A white female CVS pharmacist called police on a Tulsa, Oklahoma customer because she did not appreciate the tone of her voice during a payment dispute.
The racist ordeal was captured on video by Kendriana Washington, victim of the racial profiling, and posted to Twitter on July 15.
The video begins with a noticeably upset Washington, who works as a freelance writer and pays for healthcare out of pocket, explaining the moments that prompted her to capture the prejudice exchange before live streaming to Facebook.
Uploading a thread of tweets, Washington, who suffers from a chronic illness, detailed the altercation between her and two white employees, only referred to as Tanya and Debbie.
It all began when Washington’s payment method was declined through the pharmacy drive through.
Insisting she has the allotted funds, Washington asked the worker, Debbie, if they could try another register, but was told by the worker: “No. You don't have enough money on your account. That's usually what that means.”
According to Washington, she parked and went inside to complete her purchase, withdrawing funds from the ATM machine, telling Debbie: “You said that I didn't have money in my account. Here's the cash right here… You are discriminating against me, your comments were racist and I'm filing a complaint against you. Take my money and give me my prescription now.”
Another worker, Tanya, was summoned to the register to complete Washington’s transaction after she threatened to file a report against her lack of customer service.
Washington responds to Tanya’s apologies for the mishap, saying, “I don't want to hear what you have to say. I don't want to hear your excuses and I do not accept your apology. Just get my prescription so I can leave. Here's the money.”
She said it was then that Tanya told her: “I don't like your tone. You need to change your tone,” before calling the police on her.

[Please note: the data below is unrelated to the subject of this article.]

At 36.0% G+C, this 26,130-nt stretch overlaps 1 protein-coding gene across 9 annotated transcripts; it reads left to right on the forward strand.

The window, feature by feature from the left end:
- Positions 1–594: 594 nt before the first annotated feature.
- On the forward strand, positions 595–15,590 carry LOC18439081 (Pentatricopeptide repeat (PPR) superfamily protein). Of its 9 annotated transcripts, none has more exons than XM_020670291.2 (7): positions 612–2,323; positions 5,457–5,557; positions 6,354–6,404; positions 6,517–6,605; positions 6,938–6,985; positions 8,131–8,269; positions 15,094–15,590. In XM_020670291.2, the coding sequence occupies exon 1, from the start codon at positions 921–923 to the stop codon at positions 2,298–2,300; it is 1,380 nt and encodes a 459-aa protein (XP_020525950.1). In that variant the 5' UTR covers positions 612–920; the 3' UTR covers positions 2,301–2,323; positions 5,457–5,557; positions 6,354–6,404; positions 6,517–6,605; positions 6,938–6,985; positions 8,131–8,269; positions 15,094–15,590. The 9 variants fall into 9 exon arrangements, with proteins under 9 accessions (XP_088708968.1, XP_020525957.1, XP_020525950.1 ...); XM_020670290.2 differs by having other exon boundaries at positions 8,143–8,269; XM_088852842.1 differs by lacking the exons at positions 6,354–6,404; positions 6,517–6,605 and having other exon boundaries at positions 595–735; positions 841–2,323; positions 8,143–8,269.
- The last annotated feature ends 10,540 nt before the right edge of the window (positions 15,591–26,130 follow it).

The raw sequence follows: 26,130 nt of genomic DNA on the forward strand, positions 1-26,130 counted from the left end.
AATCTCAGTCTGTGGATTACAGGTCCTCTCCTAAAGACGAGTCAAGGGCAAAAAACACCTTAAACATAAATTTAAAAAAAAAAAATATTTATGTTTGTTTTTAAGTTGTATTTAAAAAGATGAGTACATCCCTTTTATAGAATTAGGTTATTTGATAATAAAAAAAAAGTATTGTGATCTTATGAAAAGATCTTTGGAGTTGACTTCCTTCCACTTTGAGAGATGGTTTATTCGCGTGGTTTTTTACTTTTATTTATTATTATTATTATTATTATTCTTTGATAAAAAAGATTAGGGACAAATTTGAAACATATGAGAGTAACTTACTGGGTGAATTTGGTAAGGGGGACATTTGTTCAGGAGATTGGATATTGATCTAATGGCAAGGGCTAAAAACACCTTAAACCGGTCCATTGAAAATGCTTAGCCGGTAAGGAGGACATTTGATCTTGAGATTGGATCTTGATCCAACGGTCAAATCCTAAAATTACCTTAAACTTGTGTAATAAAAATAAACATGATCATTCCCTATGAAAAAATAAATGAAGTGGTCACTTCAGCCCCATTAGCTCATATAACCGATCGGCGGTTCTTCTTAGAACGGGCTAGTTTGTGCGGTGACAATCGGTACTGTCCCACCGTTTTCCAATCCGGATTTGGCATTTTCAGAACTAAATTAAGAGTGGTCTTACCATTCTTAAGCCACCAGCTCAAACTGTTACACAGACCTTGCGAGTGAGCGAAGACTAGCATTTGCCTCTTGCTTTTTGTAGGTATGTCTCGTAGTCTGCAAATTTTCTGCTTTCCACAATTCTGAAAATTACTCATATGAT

Tanya is videoed telling the 911 operator Washington was “yelling at the top of her voice.”
The video also captures Washington telling Tanya she believes 911 would’ve never been called if she wasn’t black, to which Tanya countered, ‘I have black friends… it means I’m not racist.”
CVS has since replied to the thread of videos on Twitter, issuing an assurance that the company does not tolerate discriminatory practices.
In an official statement specifically for BET this morning, Mike DeAngelis, Senior Director of Corporate Communications, told us:
“We sincerely apologize to Ms. Washington for her experience in one of our Tulsa stores. As soon as we learned of this incident, we contacted her and conducted a thorough investigation. As a result, the two employees who were involved are no longer employed by CVS.
We are committed to providing courteous service and maintaining a welcoming environment in our stores. We have thorough non-discrimination policies and employee training in place to help ensure that all customers are treated with respect and dignity. Profiling or any other type of discriminatory behavior is strictly prohibited, and against everything we stand for.”
Earlier today, the self-proclaimed feminist revealed she spoke with CVS’ management, revealing she believes they are empathic to her claims and is taking appropriate action. She also originally tweeted about the ordeal but later took the tweets down.
This isn’t the first time CVS, headquartered in Rhode Island, has come under fire for racial discrimination.
Last July, Chicago CVS store manager, Morry Matson, called the police on a black woman named Camilla Hudson after questioning the legitimacy of a coupon.
The heated confrontation quickly went viral on social media. In a Facebook post, Hudson revealed three Chicago police officers responded to Matson’s call, where she was told that Matson, as an employee of the store, had the right to ask her to leave the property.
Matson, an independent candidate running for 48th Ward alderman, announced shortly after the ordeal that he was withdrawing from the race due to health problems.
A CVS spokesperson said they later contacted Hudson with sincere apologies for her unfortunate experience in their northside store.
In a statement posted to Twitter, CVS launched an investigation, and fired two workers involved in the case, including Matson.
CVS Statement on Chicago Store Incident pic.twitter.com/H4h3akdMzs— CVS Pharmacy (@cvspharmacy) July 16, 2018
Photo: ALASTAIR PIKE/AFP/Getty Images